Some studies estimate that up to 90% of people wear shoes that are the wrong size for their feet. Get your feet professionally measured. Your foot can get larger as you age. It’s also not unusual to find that one of your feet is larger than the other. Always buy shoes that are comfortable for the larger foot. Look for good-quality shoes made of soft, flexible material. Be sure they have adequate arch support, a cushioned insole, and a non-slip tread. Your shoes are one of the primary factors in determining the health of your feet.

Commit to a Foot Care Regimen

Being proactive in the care of your feet doesn’t have to be complicated or time-consuming. Merely washing your feet every day (and drying completely), applying foot powder if you tend to sweat excessively, and moisturizing at night before bed is an excellent basic routine. Healthy lifestyle choices like maintaining an appropriate weight and exercising will also improve the health of your feet.

Get a Podiatric Checkup

There are several benefits to getting a checkup for your feet. Our podiatrist, Dr. Adam Mucinskas, can diagnose and treat all chronic pain or foot discomfort you are experiencing and offer tips on preventing many common foot problems. He’ll also get your medical history, which can help analyze your risk for foot disorders that can be hereditary. Contact our Cromwell office today for an appointment by calling: (860) 632-5499.

Happy Thanksgiving and Holiday Season to all our patients!

By Feet First Foot Care Specialists
November 02, 2020
Category: skin conditions
Tags: foot health   foot skin care  

November is National Healthy Skin Month, and at Feet First Foot Care Specialists, we know the skin on your feet has some special needs, and taking good care of it is very important. Skin disorders on your feet can make it challenging to get around. They can also signal trouble in other parts of your body. But often people don’t think to look at their feet! So, the first tip is to get in the habit of inspecting your feet regularly, and if you notice anything abnormal or concerning about the skin on your feet, contact our Cromwell office by calling: (860) 632-5499 promptly. That way, our podiatrist, Dr. Adam Mucinskas, can take a look and determine if a skin issue is developing that needs treatment.

Here are six other ways to take good care of the skin on your feet:

  1. Wear shoes that fit correctly. If your shoes are too small or stretched and worn out, you have an increased chance of irritating your skin and causing blisters to form.

  2. Wash your feet every day. It will go a long way toward lowering your risk of infections.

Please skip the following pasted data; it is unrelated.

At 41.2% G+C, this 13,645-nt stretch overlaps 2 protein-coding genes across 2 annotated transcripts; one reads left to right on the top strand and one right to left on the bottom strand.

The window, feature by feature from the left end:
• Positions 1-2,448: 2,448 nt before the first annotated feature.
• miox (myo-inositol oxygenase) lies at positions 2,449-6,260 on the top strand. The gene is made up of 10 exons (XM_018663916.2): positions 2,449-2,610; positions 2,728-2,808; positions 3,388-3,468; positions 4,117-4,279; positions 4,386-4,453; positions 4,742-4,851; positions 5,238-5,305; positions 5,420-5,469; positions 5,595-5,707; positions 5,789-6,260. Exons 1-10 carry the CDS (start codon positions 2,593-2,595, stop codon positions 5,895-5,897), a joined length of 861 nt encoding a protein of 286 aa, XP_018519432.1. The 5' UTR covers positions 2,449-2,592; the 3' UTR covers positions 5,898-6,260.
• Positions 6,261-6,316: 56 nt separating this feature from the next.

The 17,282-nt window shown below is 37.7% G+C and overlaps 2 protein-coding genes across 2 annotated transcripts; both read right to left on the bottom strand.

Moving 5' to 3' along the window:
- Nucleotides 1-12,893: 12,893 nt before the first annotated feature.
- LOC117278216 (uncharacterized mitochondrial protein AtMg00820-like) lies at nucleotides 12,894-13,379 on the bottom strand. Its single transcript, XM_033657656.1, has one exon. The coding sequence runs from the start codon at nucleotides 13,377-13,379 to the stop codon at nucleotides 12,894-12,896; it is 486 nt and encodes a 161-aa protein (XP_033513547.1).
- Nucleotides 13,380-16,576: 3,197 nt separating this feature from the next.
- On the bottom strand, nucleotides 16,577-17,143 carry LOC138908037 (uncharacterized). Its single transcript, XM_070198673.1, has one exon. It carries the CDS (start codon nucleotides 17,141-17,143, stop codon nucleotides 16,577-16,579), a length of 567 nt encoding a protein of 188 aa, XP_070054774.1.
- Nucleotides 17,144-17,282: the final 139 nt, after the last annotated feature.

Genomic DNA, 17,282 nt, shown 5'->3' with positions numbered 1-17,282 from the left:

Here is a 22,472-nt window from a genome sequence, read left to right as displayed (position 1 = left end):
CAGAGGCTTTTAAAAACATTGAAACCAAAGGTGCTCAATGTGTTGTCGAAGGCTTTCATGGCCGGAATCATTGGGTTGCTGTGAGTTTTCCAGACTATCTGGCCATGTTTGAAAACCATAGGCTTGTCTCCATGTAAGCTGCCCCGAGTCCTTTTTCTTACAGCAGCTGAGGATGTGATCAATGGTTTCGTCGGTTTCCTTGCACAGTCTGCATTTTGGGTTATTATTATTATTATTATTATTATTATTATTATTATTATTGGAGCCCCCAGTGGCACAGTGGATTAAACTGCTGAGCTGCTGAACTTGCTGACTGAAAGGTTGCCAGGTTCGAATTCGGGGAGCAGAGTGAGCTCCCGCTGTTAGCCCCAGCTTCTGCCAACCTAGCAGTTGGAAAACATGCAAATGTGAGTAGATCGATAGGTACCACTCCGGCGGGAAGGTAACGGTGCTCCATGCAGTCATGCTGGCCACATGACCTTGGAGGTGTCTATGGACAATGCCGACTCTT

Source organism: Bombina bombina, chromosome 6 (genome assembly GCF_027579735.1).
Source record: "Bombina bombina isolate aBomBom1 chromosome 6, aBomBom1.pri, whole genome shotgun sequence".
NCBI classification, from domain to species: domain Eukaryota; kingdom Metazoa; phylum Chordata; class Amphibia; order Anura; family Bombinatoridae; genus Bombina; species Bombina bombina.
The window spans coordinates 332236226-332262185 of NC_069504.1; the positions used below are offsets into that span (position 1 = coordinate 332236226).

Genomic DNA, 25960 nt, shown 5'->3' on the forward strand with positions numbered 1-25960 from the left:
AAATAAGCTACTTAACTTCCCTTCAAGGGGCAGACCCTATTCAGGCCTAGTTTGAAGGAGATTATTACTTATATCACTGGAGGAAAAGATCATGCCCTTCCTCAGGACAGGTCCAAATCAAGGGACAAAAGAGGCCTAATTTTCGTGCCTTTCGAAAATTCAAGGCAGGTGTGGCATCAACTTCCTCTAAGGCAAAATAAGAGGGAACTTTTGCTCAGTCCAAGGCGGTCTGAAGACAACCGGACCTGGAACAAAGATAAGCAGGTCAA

3. Keep skin dry. Feet stuck in wet socks and shoes are the perfect breeding ground for fungal infections like athlete’s foot. Consider using a foot powder or antiperspirant on the soles of your feet if you tend to sweat profusely. Keep an extra pair of socks with you and change whenever you notice your feet feel damp.

  4. Don’t ignore toe defects. Patients with bunions, hammertoes, and other abnormal toe structures are more likely to develop corns and calluses on the skin of their feet. These are progressive conditions. Get them treated in their earliest stages to prevent skin and other foot problems.

  5. Keep feet covered. It is particularly important in public places with lots of foot traffic like community pools, gyms, and nail salons. Don’t share items that touch another person’s feet. It will significantly lessen your chances of getting warts and other foot infections.

  6. Moisturize your skin after you shower. It will help lock moisture into the skin on your feet and prevent peeling and skin cracks.

For more information on foot skin conditions and how to prevent them, contact us, Feet First Foot Care Specialists (860) 632-5499.

By Feet First Foot Care Specialists
October 26, 2020
Category: foot health

At Feet First Foot Care Specialists one of the conditions we see frequently in our Middlesex County patients is the ingrown toenail. Many people mistakenly ignore the first signs of pain associated with a nail that starts to grow down and back into the skin surrounding the nail. However, it quickly progresses to a condition that is incredibly painful. The toe becomes red, swollen, and very tender to the touch and makes wearing shoes and walking extremely difficult. Left untreated, an infection can also set in.

Common Causes of Ingrown Toenails

The most frequent reason ingrown toenails develop is improper nail care. Nails that are cut too short are more likely to grow into the skin. Rounding the edges with a nail file can also encourage ingrown nails.

Other risk factors include:

  • Wearing shoes and socks that are too tight
  • Heredity
  • Fungal infection
  • Faulty foot structure

Getting Relief from Ingrown Toenail Problems

At the first sign of a nail becoming ingrown, soak your foot in warm, soapy water several times a day. This will soften the skin and enable you to massage the skin and hopefully work the nail out. Usually, our podiatrist, Dr. Adam Mucinskas sees ingrown toenails when they have reached the excruciating stage and patients can’t stand it any longer. The foot doctor will gently numb the affected nail and remove the corner of the nail that is ingrown. For some patients, ingrown toenails are a recurring problem. In severe cases, the podiatrist may need to perform a procedure to prevent the nail from becoming ingrown.

It’s important not to attempt any “bathroom surgeries” on your own and try to cut out an ingrown toenail. This will often lead to an injury or infection. Beware that folk remedies such as sticking a piece of cotton between the nail and the toe or cutting a notch out of the toenail are also ineffective and harmful.

If you have an ingrown toenail that needs treatment, contact our Cromwell office by calling: (860) 632-5499 for an appointment today.



 








 

 

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162 West St Ste K
Cromwell, CT 06416